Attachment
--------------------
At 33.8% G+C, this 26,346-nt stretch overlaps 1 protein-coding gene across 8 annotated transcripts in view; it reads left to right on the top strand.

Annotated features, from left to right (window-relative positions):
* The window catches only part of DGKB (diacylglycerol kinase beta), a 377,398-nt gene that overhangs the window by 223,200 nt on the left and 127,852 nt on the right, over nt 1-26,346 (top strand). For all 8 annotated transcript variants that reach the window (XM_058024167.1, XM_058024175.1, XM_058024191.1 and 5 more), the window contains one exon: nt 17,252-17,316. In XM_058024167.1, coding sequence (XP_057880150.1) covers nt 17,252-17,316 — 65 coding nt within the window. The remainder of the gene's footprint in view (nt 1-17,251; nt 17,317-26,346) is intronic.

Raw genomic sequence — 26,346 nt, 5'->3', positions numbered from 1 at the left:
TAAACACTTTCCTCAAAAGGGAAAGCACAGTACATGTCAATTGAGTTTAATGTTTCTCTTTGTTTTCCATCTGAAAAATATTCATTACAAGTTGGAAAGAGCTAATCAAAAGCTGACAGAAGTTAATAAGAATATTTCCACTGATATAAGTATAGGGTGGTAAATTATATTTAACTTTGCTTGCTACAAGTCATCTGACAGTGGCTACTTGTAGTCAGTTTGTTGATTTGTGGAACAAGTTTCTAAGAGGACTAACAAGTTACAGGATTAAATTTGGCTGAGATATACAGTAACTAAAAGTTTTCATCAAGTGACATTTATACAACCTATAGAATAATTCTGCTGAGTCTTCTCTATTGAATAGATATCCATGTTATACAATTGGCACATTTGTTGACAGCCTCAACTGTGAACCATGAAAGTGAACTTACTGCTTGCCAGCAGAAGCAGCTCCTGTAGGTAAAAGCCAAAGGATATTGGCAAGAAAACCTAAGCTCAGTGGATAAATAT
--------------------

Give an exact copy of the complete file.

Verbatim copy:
At 33.8% G+C, this 26,346-nt stretch overlaps 1 protein-coding gene across 8 annotated transcripts in view; it reads left to right on the top strand.

Annotated features, from left to right (window-relative positions):
* The window catches only part of DGKB (diacylglycerol kinase beta), a 377,398-nt gene that overhangs the window by 223,200 nt on the left and 127,852 nt on the right, over nt 1-26,346 (top strand). For all 8 annotated transcript variants that reach the window (XM_058024167.1, XM_058024175.1, XM_058024191.1 and 5 more), the window contains one exon: nt 17,252-17,316. In XM_058024167.1, coding sequence (XP_057880150.1) covers nt 17,252-17,316 — 65 coding nt within the window. The remainder of the gene's footprint in view (nt 1-17,251; nt 17,317-26,346) is intronic.

Raw genomic sequence — 26,346 nt, 5'->3', positions numbered from 1 at the left:
TAAACACTTTCCTCAAAAGGGAAAGCACAGTACATGTCAATTGAGTTTAATGTTTCTCTTTGTTTTCCATCTGAAAAATATTCATTACAAGTTGGAAAGAGCTAATCAAAAGCTGACAGAAGTTAATAAGAATATTTCCACTGATATAAGTATAGGGTGGTAAATTATATTTAACTTTGCTTGCTACAAGTCATCTGACAGTGGCTACTTGTAGTCAGTTTGTTGATTTGTGGAACAAGTTTCTAAGAGGACTAACAAGTTACAGGATTAAATTTGGCTGAGATATACAGTAACTAAAAGTTTTCATCAAGTGACATTTATACAACCTATAGAATAATTCTGCTGAGTCTTCTCTATTGAATAGATATCCATGTTATACAATTGGCACATTTGTTGACAGCCTCAACTGTGAACCATGAAAGTGAACTTACTGCTTGCCAGCAGAAGCAGCTCCTGTAGGTAAAAGCCAAAGGATATTGGCAAGAAAACCTAAGCTCAGTGGATAAATAT